There are many advantages EVs have over internal combustion engine vehicles, and one of them is less stress related to things that could go wrong.

Since they have fewer moving parts, electric vehicles require less maintenance, and no owner has ever complained about that. But how do EVs perform when it comes to service costs? Well, that’s where the picture starts to change, at least according to new data from analytics firm We Predict.

The company says it costs more to service electric vehicles than their petrol-powered counterparts, though the gap narrows over time. Data reveals that EVs were 2.3 times more expensive to service than ICE vehicles after the first three months of ownership.

If that seems worrying, you'll be more relieved to learn that after the first year, EVs become just 1.6 times more expensive to service. During the last nine months of the first year of ownership, maintenance costs were found to drop by 77 percent, while repair costs declined slightly. Of course, many of these service operations are covered by manufacturer warranties so the consumer won't take a direct hit.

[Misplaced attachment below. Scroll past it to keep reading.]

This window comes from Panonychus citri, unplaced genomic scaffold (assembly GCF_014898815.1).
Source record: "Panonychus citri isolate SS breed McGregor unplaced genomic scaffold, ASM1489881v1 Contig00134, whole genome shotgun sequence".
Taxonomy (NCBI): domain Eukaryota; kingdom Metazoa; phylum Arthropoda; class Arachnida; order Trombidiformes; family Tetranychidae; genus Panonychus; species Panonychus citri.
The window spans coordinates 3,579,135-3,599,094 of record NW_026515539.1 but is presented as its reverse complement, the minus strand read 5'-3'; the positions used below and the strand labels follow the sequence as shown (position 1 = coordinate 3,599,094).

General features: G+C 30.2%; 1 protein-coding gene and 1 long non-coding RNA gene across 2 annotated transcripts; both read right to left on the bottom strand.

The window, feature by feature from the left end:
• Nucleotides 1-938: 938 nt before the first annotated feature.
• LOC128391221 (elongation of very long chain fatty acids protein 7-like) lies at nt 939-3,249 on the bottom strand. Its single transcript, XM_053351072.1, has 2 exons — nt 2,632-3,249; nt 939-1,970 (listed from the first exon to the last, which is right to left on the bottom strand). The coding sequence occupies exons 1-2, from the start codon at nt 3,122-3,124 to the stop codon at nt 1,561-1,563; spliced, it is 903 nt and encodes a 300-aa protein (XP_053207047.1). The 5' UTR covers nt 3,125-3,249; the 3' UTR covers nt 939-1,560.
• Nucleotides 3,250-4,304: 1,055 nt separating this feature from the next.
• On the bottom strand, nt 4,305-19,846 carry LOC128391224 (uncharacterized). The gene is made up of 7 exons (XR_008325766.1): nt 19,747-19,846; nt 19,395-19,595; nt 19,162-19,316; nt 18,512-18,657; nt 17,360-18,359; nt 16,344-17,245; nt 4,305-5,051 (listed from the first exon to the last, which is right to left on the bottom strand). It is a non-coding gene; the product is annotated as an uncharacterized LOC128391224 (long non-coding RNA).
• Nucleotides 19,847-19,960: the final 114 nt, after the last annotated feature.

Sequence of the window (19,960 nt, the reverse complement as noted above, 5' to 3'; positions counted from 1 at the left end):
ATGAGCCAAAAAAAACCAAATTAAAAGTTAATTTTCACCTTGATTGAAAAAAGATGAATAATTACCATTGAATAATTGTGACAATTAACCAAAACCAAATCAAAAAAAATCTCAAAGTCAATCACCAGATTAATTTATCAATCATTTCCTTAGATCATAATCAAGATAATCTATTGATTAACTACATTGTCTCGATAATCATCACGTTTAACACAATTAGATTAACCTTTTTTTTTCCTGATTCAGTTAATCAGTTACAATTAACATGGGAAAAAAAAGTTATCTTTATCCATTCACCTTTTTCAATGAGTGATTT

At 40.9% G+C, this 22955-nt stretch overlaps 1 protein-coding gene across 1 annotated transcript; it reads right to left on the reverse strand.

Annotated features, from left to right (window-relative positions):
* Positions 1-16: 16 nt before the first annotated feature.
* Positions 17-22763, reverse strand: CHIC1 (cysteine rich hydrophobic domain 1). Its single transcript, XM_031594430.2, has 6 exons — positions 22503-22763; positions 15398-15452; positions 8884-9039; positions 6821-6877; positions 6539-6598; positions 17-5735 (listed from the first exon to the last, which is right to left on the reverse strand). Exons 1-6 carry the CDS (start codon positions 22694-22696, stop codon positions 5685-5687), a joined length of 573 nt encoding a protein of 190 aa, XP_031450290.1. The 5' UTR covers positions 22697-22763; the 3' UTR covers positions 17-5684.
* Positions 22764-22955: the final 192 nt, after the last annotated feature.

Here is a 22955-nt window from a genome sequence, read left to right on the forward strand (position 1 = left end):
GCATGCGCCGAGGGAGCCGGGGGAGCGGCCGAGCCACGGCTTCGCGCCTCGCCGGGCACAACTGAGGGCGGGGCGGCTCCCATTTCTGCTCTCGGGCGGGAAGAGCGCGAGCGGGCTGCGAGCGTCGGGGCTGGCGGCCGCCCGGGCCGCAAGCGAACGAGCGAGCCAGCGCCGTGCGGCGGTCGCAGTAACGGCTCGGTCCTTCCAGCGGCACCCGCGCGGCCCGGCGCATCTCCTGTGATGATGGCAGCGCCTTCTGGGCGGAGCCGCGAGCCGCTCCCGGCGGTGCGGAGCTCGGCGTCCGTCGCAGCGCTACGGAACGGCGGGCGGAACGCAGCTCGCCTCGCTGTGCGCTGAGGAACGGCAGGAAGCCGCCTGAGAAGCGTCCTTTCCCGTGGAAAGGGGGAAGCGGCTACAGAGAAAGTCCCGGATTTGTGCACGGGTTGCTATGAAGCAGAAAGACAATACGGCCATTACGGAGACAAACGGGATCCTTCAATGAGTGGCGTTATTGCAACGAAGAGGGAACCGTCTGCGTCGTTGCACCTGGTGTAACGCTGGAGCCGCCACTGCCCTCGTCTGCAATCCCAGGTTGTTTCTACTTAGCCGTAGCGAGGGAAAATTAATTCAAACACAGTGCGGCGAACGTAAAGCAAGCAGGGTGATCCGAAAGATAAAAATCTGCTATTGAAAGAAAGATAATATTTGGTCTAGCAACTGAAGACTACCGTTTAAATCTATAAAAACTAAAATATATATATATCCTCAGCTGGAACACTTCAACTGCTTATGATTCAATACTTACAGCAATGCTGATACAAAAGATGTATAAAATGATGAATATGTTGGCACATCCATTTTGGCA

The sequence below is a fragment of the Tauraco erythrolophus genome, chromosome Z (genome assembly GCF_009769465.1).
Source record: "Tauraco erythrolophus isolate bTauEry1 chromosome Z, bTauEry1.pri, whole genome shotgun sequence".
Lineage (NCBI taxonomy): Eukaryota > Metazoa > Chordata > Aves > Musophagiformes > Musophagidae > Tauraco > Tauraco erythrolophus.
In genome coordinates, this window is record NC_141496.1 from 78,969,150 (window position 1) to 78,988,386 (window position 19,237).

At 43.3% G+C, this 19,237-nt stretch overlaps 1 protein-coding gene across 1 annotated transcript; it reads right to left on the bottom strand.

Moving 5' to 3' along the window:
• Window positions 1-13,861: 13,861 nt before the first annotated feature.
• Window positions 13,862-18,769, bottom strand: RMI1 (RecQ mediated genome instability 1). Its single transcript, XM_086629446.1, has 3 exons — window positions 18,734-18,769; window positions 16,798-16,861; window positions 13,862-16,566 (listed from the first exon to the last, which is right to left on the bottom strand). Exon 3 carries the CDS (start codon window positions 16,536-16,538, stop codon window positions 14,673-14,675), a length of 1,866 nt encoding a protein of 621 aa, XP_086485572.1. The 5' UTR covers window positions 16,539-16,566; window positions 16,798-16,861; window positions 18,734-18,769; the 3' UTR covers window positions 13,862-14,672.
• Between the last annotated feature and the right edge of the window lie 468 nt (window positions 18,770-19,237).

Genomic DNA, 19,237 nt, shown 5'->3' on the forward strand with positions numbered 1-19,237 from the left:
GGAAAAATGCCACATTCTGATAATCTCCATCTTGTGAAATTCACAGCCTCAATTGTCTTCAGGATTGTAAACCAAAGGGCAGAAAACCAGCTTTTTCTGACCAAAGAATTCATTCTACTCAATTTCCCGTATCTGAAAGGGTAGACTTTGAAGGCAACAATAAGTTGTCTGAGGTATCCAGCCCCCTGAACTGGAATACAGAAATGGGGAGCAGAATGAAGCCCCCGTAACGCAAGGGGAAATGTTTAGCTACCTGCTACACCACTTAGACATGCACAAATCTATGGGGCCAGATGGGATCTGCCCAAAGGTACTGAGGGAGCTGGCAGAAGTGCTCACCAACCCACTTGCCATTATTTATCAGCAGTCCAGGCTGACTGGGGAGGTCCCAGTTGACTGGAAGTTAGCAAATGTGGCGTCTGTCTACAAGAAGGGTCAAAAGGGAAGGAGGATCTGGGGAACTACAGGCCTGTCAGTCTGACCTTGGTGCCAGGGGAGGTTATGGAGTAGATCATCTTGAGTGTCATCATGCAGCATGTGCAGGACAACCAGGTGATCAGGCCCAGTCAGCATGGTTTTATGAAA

Gallery: 2021 Mustang Mach-E GT

So how did We Predict come up with these numbers? Well, the company looked at the data of about 19 million vehicles between the 2016 and 2021 model years. The total service costs spent in the first three months/one year on EVs are divided by the number of vehicles that have at least three months/one year in service. That provides the total cost per vehicle for three months/one year in service. 

The study found out that service techs are spending twice as long diagnosing problems with EVs vs. those with petrol vehicles. They are also spending 1.5 times longer fixing them, which should be a worry for EV owners' wallets as the average labor rate was 1.3 times higher. Predictably, the study found that most of the repair work focused on EV-specific components, such as wiring problems or charging issues.

According to We Predict vice president Renee Stephens, higher service costs for EVs are due partly to the fact that electric vehicle problems are still new and unfamiliar to many technicians.

"It's an industry in launch. This is the launch factor you're seeing."

Not that surprisingly, We Predict also found that EVs had a high rate of wheel problems attributed to greater wear and tear from carrying bulky batteries and overall heavier vehicles.

We Predict plans to issue a similar report on EV service costs during the first three years of ownership, which should be a lot more relevant to the current consumer habits.